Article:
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Wills: Here’s Why Not To Do It Yourself.

Posted by Joel Beck | Oct 25, 2018 | 0 Comments

In a recent article in the New York Times (Making Wills Easier and Cheaper with Do-It-Yourself Options), the author notes that many people don't have a will in place and that online do-it-yourself type services may be a good option for them. From there, though, the misinformation then abounds, and I fear that this article does more harm than good by scaring people away from the idea of using experienced estate planning attorneys to get their ducks in a row and avoid problems for themselves and their family. Here's what I mean:

* The author discusses Aretha Franklin dying without a will, leaving her estate to go through probate, and then adds that probate is, “a process that any estate lawyer would make sure a client avoided.” That's simply a misinformed statement. In many states, including Georgia, probate is not a process to be feared or one that has to be avoided. Our probate process is relatively quick and easy and not overly expensive. Because of this, many experienced estate lawyers – and their clients -are quite comfortable with some assets going through the probate process after the client dies. Sure, many assets could be moved into a trust created during the client's lifetime to avoid probate, but the cost of doing that may outweigh any advantages, and it simply may not make financial sense.

Importantly, many assets, such as retirement accounts (401(k)s and IRAs, life insurance, and assets held with another person as joint tenants with right of survivorship), bypass the probate process all together. These non-probate assets are distributed in accordance with beneficiary designations on file with the asset custodian, or in the case of jointly held property, passes to the surviving owner.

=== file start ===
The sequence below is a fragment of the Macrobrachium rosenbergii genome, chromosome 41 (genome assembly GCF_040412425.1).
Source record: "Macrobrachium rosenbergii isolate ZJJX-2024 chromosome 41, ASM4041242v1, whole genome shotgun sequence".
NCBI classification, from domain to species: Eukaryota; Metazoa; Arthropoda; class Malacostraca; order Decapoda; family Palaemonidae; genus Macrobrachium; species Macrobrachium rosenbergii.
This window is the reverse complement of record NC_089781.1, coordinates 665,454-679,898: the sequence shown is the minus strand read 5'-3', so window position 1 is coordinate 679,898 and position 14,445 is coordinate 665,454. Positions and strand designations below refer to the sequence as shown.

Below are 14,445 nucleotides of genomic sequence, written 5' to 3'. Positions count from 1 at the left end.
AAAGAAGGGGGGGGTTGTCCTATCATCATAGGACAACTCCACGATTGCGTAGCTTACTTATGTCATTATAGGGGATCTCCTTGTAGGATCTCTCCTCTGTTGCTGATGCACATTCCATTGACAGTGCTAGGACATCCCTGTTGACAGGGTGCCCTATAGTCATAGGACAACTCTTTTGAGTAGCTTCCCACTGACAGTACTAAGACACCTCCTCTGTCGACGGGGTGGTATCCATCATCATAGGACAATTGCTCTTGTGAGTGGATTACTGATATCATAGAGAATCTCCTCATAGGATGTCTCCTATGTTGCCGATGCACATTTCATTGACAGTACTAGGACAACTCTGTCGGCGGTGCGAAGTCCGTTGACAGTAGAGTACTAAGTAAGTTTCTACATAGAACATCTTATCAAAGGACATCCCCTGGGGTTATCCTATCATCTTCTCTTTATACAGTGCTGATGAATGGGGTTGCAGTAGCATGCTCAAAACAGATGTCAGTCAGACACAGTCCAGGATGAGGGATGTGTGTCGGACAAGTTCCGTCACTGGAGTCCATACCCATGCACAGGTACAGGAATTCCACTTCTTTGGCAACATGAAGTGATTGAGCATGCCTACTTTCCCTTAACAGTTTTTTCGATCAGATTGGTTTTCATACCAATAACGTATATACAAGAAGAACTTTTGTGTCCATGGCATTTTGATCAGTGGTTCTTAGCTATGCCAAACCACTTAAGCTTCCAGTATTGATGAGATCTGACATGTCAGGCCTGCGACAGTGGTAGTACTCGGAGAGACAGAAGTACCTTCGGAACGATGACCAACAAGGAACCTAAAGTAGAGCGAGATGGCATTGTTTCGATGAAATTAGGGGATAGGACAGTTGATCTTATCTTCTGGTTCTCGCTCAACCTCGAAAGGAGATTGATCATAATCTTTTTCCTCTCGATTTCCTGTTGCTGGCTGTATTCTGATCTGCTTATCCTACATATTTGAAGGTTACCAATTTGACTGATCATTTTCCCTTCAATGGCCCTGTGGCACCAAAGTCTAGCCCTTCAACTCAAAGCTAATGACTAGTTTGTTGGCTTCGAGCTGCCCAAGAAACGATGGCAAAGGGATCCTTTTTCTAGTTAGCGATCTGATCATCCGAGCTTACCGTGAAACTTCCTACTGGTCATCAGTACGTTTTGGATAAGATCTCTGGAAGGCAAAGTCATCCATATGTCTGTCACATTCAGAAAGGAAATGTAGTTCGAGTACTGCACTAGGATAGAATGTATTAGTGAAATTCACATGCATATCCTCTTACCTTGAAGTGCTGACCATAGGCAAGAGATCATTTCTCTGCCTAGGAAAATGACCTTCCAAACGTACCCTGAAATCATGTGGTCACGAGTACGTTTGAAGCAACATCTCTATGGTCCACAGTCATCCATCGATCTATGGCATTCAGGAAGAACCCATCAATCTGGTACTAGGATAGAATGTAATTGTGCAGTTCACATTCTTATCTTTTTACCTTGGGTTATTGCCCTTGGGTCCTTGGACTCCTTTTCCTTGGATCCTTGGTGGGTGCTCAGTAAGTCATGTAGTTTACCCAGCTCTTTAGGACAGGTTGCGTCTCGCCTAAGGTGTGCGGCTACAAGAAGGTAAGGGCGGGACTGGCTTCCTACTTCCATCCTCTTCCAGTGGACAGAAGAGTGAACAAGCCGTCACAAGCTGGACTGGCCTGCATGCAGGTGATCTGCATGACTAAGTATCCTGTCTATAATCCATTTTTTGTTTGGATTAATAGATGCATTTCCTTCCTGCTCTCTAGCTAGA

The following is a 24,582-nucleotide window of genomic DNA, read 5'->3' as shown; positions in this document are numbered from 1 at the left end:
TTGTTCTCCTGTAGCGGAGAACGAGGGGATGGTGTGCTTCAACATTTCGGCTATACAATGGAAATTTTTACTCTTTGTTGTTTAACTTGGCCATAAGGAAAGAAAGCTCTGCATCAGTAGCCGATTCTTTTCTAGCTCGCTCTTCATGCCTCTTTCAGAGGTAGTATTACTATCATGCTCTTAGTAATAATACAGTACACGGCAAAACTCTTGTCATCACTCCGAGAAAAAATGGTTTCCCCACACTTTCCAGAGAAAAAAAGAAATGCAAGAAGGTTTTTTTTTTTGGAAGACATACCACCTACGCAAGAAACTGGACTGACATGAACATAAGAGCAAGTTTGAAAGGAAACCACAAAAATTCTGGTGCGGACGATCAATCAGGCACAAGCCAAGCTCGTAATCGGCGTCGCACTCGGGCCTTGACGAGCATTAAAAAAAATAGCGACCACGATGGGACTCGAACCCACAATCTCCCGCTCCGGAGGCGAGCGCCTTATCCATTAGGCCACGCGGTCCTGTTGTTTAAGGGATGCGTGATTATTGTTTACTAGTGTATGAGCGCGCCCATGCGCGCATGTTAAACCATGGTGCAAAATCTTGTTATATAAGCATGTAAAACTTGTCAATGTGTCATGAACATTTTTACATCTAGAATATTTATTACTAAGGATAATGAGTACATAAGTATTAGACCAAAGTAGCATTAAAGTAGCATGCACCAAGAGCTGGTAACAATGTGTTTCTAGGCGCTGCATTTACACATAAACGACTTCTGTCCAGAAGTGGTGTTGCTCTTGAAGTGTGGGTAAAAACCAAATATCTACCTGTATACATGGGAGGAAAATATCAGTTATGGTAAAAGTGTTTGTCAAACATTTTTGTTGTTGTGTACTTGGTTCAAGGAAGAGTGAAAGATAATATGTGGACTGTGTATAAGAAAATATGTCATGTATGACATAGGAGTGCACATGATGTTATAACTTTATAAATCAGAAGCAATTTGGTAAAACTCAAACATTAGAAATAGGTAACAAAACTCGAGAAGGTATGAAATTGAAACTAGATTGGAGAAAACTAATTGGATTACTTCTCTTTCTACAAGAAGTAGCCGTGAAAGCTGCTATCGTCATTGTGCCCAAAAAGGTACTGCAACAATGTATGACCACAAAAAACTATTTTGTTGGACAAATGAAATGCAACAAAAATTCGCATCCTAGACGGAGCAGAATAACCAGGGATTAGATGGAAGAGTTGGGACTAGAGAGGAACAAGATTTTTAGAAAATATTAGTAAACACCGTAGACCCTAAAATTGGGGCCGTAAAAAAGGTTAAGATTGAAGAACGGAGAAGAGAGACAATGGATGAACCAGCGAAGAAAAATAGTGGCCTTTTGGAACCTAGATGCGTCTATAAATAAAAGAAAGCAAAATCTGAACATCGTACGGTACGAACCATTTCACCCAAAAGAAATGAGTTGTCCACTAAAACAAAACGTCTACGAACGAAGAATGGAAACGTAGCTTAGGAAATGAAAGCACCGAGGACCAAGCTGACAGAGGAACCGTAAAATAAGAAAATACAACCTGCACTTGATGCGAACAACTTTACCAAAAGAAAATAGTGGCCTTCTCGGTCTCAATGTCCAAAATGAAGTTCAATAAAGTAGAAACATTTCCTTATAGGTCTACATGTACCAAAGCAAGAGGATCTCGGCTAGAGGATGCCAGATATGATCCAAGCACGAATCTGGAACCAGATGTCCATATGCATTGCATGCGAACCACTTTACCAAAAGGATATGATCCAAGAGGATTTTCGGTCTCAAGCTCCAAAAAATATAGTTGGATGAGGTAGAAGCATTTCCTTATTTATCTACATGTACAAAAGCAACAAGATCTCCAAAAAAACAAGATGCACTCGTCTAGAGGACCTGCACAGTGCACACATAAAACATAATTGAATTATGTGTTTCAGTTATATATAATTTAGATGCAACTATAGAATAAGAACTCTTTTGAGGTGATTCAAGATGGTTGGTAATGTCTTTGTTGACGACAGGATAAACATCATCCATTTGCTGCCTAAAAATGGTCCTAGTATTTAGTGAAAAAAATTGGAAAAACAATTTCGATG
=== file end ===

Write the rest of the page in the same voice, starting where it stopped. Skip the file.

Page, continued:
* The author also asserts that, “It is common for estate planning fees to run into the tens of thousands of dollars.”What? Where is this possible and how does this happen? And do I need to raise my fees? This statement sounds crazy to me.

Here, I believe that this author is seriously misinformed. And, what's really unusual is that the author cites to a lawyer in the Milwaukee area who explains that a complete estate plan for his clients may run about $2,000. The reality is that, for most couples in Georgia, they're going to pay $2,000 or less for a foundational estate plan consisting of wills, durable powers of attorney and advance directives for healthcare for each adult.For most adults in Georgia, these foundational documents are all that is necessary. The market (at least every market I know of) won't bear “tens of thousands of dollars” for estate planning work for most people, and it really is disingenuous to suggest otherwise.

The Dangers of Doing It Yourself

Where I do agree with the author in this article is where he shares comments from an attorney that online planning services may miss some key nuances and may not get the proper result for the client, though I'm not convinced that the author recognizes that the consequences of these mistakes may be very serious.

In my practice, I've seen several situations where clients had used online or self-serve type services to complete some estate planning documents, and the documents were not completed in a manner to provide the client's desired outcome because of some nuance in the language, or, even worse, the completed product seemingly contradicted the client's wishes as to who should inherit and who should not.